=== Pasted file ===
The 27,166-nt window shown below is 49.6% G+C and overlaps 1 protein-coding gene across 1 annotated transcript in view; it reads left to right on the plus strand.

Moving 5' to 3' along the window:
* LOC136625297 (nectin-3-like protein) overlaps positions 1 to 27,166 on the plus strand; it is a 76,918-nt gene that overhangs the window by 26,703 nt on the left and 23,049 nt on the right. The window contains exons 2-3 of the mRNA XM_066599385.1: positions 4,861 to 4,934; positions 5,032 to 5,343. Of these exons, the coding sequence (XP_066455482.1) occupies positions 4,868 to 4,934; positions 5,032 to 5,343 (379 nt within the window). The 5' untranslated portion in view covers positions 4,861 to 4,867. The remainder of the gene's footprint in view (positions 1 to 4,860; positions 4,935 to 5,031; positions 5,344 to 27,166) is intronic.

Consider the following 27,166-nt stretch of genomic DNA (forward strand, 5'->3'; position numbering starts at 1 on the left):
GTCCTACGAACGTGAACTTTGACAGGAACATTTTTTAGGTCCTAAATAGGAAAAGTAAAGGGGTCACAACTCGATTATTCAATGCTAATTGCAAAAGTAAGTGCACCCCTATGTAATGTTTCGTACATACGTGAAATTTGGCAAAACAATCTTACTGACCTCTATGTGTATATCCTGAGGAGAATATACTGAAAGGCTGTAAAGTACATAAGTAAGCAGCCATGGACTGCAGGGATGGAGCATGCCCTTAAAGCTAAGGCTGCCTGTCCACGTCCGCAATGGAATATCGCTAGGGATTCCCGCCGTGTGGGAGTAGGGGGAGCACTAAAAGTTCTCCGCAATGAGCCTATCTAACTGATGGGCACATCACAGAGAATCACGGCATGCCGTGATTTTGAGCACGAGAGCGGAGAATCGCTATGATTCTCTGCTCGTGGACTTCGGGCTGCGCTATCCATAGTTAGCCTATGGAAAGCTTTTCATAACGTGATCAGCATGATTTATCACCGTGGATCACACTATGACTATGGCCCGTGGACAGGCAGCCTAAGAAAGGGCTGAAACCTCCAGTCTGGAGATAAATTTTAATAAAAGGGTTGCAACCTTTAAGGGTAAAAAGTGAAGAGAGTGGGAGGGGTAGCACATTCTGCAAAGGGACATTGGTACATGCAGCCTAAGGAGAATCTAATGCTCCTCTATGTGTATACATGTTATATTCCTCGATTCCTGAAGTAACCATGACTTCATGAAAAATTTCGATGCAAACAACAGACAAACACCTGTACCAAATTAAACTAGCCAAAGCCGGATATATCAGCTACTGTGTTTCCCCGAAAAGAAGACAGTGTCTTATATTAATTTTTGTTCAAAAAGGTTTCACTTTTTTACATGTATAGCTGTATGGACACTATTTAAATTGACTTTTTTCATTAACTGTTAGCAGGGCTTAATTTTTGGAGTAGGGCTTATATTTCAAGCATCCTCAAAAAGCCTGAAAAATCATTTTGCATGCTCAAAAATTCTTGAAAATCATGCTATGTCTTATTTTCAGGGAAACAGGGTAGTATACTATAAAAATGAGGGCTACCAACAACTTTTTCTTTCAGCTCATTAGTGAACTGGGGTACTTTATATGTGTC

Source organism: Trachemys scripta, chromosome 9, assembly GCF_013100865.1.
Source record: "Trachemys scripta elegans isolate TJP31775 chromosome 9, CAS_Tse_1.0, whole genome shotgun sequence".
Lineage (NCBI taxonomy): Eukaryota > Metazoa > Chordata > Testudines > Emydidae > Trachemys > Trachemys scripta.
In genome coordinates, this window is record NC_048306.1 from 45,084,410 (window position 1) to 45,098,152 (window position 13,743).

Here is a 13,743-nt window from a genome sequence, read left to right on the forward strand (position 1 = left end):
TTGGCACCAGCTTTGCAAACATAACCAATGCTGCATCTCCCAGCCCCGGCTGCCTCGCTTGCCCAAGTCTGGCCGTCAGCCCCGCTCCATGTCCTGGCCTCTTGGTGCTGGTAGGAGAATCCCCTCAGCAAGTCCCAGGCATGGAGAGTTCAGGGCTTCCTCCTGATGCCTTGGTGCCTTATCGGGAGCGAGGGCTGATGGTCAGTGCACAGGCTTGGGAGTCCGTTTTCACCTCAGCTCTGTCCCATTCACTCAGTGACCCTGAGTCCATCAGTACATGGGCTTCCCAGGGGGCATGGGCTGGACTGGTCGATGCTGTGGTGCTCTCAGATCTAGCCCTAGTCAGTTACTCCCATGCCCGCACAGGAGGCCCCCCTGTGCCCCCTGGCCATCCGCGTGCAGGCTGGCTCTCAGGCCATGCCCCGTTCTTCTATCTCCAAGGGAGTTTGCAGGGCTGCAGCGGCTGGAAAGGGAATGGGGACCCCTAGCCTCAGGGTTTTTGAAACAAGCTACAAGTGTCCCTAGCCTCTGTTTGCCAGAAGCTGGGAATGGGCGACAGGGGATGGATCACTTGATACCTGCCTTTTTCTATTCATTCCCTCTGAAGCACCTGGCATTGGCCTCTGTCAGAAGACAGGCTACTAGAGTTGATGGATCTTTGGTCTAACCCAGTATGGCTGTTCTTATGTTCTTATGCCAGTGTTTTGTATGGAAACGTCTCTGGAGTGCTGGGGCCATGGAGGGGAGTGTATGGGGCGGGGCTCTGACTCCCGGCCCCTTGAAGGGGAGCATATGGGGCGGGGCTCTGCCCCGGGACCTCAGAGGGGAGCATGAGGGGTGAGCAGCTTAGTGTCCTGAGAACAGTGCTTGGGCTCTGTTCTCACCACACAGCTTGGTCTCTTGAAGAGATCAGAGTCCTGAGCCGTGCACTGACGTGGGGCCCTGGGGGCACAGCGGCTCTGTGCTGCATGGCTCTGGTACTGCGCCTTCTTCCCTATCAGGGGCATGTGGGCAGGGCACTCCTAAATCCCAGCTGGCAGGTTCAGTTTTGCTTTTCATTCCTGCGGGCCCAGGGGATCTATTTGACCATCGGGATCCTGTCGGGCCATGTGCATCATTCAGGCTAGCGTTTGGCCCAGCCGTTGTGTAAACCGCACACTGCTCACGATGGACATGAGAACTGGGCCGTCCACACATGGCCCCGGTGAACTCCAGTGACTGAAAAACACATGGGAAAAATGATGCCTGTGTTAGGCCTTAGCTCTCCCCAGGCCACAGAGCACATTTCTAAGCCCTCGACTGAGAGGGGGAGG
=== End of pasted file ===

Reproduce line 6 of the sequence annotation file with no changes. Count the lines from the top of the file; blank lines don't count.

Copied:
Source organism: Trachemys scripta, chromosome 9, assembly GCF_013100865.1.